Over the next four years, Pink Floyd would continue to polish their brand of experimental rock, which married psychedelic sounds with ever-grander arrangements on an operatic scale. Hidden underneath the pulsing, reverberant organs and guitars and insistently restated themes were subtle blues and pop influences that kept the material accessible to a wide audience. Abandoning the singles market, they concentrated on album-length works, and built a huge following in the progressive rock underground with constant touring in both Europe and North America. While LPs like Ummagumma, Atom Heart Mother, and More were erratic, each contained some extremely effective music.
By the early ’70s Syd Barrett was a fading or nonexistent memory for most of Pink Floyd’s fans, although the group, one could argue, never did match the brilliance of that somewhat anomalous 1967 debut. Their album Meddle sharpened the band’s sprawling epics into something more accessible, and polished the science-fiction ambience that the group had been exploring ever since 1968. Nothing, however, prepared Pink Floyd or their audience for the massive mainstream success of their 1973 album, Dark Side of the Moon, which made their brand of cosmic rock even more approachable with state-of-the-art production, more focused songwriting, an army of well-time stereophonic sound effects, and touches of saxophone and soulful female backup vocals.
Dark Side of the Moon finally broke Pink Floyd into superstardome in the United States, where it reached #1 on the Billboards. More astonishingly, it made them one of the biggest-selling acts of all time. Dark Side of the Moon spent an incomprehensible 741 weeks on the Billboard album chart. Additionally, the primarily instrumental textures of the songs helped make Dark Side of the Moon easily translatable on an international level, and the record became (and still is) one of the most popular rock albums worldwide. It was also an extremely hard act to follow, although the follow-up, Wish You Were Here, also made it to #1, highlighted by a tribute of sorts to the long-departed Barrett, Shine On You Crazy Diamond. Dark Side of the Moon had been dominated by lyrical themes of insecurity, fear, and the cold sterility of modern life; Wish You Were Here and Animals (released following Wish You Were Here) developed these morose themes even more explicitly. By this time Waters was taking a firm hand over Pink Floyd’s lyrical and musical vision, which was consolidated by The Wall in 1979.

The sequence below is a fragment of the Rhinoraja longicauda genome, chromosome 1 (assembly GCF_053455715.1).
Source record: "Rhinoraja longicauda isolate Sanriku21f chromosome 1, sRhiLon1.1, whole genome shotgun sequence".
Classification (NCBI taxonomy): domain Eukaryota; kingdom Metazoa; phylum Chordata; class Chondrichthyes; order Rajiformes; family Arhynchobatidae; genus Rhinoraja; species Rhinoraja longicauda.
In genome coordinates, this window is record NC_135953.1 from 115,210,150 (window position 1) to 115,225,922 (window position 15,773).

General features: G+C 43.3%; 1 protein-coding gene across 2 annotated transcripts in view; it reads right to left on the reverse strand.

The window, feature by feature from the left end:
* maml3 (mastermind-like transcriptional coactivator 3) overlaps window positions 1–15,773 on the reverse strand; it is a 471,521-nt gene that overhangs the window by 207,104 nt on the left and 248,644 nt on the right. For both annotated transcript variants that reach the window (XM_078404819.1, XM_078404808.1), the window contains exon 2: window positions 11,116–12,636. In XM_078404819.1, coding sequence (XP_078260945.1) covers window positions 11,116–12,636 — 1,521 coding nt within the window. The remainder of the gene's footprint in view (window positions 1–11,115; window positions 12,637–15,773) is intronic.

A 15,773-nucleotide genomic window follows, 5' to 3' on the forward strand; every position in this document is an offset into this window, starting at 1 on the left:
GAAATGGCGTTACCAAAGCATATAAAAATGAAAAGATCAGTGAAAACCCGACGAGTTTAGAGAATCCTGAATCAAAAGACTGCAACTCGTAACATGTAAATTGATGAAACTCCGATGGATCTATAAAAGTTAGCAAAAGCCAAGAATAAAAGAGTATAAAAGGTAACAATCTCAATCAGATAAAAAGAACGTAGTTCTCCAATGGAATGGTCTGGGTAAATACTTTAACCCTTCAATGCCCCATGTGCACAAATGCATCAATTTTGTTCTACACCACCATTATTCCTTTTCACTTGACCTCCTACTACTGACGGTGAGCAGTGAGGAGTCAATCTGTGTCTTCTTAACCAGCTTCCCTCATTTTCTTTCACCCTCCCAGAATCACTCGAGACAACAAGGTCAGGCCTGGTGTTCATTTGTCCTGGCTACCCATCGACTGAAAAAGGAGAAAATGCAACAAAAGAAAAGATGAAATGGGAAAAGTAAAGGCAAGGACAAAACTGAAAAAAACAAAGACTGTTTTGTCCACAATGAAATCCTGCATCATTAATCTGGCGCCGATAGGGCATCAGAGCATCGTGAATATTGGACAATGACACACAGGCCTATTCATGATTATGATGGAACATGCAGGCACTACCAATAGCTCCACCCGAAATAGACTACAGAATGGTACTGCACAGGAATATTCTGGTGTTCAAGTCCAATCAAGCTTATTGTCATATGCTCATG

The bleak, over ambitious double concept album concerned itself with the material and emotional walls modern humans build around themselves for survival. The Wall was a huge success (even by Pink Floyd’s standards), in part because the music was losing some of its heavy-duty electronic textures in favor of more approachable pop elements. Although Pink Floyd had rarely even released singles since the late ’60s, one of the tracks, Another Brick in the Wall, became a transatlantic #1. The band had been launching increasingly elaborate stage shows throughout the ’70s, but the touring production of The Wall, featuring a construction of an actual wall during the band’s performance, was the most excessive yet.
In the 1980s, the group began to unravel. Each of the four had done some side and solo projects in the past; more troublingly, Waters was asserting control of the band’s musical and lyrical identity. That wouldn’t have been such a problem had The Final Cut not been such an unimpressive effort, with little of the electronic innovation so typical of their previous work. Shortly after its release, the band split up–for a while. In 1986, Waters sued Gilmour and Mason to dissolve the group’s partnership (Wright had lost full membership status entirely), but Waters lost, leaving a Roger-less Pink Floyd to get a Top Five album with Momentary Lapse of Reason in 1987. In an irony that was nothing less than cosmic, about 20 years after Pink Floyd shed its original leader to resume its career with great commercial success, they would do the same again to his successor. Waters released ambitious solo albums to nothing more than moderate sales and attention, while he watched his former colleagues (with Wright back in tow) rescale the charts.
Pink Floyd still possesses a huge fan base, but there’s little that’s noteworthy about their post-Waters output. They know their formula, they can execute it on a grand scale, and they can count on millions of customers (many of them unborn when Dark Side of the Moon came out, and unaware that Syd Barrett was ever a member) to buy their records and see their sporadic tours, but they will never regain the musical genius they once had, both with Barrett and with Waters. One doesn’t just listen to Pink Floyd, he or she experiences it.